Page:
West Ashling Park is a mid-19th-century park which has recently been improved. There is a great variety of trees in the park among which are Ash, Beech, Hawthorne, Horse Chestnut, Sweet Chestnut, and Sycamore. Near to the house are Eucalyptus and Maple, while Alder and Yew are to be found near the ponds on the western side. Many of the trees date from the early days of the Park and are now mature specimens. A lake has been constructed, intended to provide a natural habitat for wildlife. A number of mixed borders have been created in the area to the south-west of the house.
A house in the position of the present one is shown on the Enclosure Map of 1822, where the plot is described as a manor house and pleasure grounds. However, the surrounding fields which were later to form the park all appear to be in agricultural use. The park is, however, clearly visible in the 1875 Ordnance Survey Map. This map names the house as West Ashling House and a significant area is given over to parkland, dotted with trees and paths, which can be clearly distinguished from the surrounding farmland.
West Ashling Park is located in the village of West Ashling not far from the Sussex - Hampshire boundary. It has been through a numer of changes of ownership since it was created in the 19th century. The most recent sale of the property took place in 1996. One of the first actions of the new owners was the construction of a different entrance giving a more attractive, safer approach to the house. Much needed development of the associated buildings means that the orchard and glass houses at the back have gone but considerable work has been devoted to restoring the parkland character of the property. Most of the trees appear to have been retained and an additional seven thousand have been planted on the west, north and east boundaries. A grassy track runs round the boundary through the new trees and the main part of the park is used for hay while sheep are grazed in the winter.
There is a great variety of trees in the park among which are Ash, Beech, Hawthorne, Horse Chestnut, Sweet Chestnut, and Sycamore with Eucalyptus and Maple near the house while Alder and Yew are to be found near the ponds on the western side. Many of the trees date from the early days of the park and are now mature specimens which can be identified in successive aerial photographs. However, the most significant change is the lake (intended to provide a natural habitat for wild life) which can be seen in aerial photographs and on up-to-date maps. The garden is also being renewed and recent developments include a number of mixed borders in the area to the south-west of the house.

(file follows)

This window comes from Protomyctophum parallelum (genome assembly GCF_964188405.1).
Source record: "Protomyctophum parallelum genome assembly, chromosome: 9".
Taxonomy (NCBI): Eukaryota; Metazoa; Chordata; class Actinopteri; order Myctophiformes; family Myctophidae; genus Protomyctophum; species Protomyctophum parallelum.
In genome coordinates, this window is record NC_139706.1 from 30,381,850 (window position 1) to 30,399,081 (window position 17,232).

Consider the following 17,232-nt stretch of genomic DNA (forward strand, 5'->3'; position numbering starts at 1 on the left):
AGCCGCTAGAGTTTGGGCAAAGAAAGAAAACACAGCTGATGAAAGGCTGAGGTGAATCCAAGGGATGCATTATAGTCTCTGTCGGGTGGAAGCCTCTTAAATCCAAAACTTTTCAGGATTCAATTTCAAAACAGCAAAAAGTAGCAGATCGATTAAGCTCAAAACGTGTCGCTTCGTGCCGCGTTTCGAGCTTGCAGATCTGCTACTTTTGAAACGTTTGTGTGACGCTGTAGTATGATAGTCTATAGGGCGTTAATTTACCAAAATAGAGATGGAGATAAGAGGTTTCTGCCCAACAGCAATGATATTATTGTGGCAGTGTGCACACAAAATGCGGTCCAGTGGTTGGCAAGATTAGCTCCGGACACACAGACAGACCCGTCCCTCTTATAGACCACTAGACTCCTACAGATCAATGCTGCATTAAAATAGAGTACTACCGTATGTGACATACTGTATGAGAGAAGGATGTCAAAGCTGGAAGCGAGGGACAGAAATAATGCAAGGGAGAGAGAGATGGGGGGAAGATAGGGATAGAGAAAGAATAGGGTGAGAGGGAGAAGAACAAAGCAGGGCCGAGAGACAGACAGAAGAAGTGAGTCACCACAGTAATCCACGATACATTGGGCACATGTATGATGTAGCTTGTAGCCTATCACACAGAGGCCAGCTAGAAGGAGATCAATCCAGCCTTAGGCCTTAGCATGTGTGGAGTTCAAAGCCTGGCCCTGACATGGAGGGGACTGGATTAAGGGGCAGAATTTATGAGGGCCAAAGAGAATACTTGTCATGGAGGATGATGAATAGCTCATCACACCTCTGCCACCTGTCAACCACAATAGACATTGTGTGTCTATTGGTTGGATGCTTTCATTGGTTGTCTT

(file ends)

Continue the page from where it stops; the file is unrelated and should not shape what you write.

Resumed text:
- House (featured building)
- Description: Part of the old house which had survived the fire was refurbished but a new house was designed by Robert Lutyens, son of Edwin Lutyens, in the style of his father.
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- Description: One of the first actions of the new owners after 1996 was the construction of a different entrance giving a more attractive, safer approach to the house.
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- Tree Belt
- Description: An additional seven thousand trees have been planted on the west, north and east boundaries.
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- Specimen Tree
- Description: Many of the trees date from the early days of the Park and are now mature specimens which can be identified in successive aerial photographs.
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- Mixed Border
- Description: A number of mixed borders have been developed in the area to the south-west of the house.